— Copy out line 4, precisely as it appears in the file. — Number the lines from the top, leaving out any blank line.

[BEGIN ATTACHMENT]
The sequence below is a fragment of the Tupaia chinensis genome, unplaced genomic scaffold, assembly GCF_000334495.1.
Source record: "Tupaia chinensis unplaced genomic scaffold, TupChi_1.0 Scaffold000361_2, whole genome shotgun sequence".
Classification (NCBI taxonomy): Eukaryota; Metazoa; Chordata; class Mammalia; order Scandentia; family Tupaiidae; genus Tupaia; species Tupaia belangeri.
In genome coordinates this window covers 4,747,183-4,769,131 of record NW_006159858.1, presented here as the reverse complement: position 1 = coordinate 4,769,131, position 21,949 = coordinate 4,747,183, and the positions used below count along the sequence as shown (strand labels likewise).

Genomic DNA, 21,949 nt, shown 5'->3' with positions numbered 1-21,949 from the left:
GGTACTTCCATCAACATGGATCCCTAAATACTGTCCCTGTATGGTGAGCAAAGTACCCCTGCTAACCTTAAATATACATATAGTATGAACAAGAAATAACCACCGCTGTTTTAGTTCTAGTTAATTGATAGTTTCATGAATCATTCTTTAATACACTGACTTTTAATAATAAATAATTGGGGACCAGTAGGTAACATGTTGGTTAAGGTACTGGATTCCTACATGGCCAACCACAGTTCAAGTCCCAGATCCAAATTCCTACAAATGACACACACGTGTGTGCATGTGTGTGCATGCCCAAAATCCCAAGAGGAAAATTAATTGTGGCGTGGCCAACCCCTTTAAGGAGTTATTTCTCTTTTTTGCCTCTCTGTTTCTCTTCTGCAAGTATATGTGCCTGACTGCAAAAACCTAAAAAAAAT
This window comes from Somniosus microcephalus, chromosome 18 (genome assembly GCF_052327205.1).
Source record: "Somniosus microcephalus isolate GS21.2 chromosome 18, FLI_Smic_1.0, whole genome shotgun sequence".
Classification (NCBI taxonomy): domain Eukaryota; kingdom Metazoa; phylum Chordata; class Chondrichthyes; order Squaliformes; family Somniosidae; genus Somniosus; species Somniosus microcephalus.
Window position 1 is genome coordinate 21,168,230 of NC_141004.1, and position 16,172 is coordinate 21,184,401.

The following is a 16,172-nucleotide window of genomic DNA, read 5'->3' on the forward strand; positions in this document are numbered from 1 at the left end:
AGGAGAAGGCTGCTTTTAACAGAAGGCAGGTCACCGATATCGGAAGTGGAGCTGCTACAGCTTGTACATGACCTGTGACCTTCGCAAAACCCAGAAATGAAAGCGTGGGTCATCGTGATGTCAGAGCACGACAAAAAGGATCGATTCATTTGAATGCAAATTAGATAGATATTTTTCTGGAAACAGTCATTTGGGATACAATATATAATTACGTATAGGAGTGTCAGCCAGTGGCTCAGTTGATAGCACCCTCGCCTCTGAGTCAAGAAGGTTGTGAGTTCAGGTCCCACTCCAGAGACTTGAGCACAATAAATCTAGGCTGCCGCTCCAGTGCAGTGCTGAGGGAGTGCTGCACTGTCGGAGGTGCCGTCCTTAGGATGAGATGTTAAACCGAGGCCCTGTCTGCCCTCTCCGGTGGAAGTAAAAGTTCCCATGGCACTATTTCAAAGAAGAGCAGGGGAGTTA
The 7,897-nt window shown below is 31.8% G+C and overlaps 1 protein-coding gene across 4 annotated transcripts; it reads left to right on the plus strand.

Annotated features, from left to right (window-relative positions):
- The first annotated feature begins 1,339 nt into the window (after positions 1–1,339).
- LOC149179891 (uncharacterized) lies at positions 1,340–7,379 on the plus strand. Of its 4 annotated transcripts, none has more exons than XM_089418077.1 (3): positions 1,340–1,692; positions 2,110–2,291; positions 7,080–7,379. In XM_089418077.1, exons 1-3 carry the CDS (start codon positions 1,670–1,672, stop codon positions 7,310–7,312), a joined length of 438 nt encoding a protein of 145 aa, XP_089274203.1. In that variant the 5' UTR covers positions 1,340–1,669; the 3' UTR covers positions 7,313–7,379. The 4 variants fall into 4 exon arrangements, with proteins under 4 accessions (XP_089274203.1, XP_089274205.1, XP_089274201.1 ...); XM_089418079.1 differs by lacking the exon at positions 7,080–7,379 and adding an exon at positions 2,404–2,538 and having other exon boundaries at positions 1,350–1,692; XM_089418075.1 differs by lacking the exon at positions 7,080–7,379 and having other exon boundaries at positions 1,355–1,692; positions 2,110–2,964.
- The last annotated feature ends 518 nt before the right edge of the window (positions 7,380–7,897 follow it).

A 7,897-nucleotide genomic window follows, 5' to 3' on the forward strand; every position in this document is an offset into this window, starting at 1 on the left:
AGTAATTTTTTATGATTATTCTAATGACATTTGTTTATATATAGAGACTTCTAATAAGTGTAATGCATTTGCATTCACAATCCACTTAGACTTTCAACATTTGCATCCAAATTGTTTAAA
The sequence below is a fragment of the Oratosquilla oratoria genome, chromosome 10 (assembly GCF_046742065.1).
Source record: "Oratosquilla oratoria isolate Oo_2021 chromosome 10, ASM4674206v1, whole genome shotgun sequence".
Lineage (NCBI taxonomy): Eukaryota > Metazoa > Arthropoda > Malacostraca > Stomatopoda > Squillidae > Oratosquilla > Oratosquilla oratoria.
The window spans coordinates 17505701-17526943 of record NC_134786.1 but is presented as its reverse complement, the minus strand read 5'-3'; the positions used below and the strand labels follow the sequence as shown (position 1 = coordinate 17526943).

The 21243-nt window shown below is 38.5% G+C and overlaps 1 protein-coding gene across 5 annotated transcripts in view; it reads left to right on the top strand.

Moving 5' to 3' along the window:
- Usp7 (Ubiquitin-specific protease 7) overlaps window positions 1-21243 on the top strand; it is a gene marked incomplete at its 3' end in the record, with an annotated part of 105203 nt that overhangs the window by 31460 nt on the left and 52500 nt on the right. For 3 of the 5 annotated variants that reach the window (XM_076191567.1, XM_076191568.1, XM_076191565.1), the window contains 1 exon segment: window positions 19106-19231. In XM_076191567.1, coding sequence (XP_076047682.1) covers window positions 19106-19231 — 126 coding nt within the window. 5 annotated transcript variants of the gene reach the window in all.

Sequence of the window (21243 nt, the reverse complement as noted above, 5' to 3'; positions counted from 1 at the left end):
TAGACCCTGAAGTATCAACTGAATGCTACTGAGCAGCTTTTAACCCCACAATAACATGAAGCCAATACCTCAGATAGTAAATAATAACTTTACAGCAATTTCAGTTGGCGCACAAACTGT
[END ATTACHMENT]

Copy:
In genome coordinates this window covers 4,747,183-4,769,131 of record NW_006159858.1, presented here as the reverse complement: position 1 = coordinate 4,769,131, position 21,949 = coordinate 4,747,183, and the positions used below count along the sequence as shown (strand labels likewise).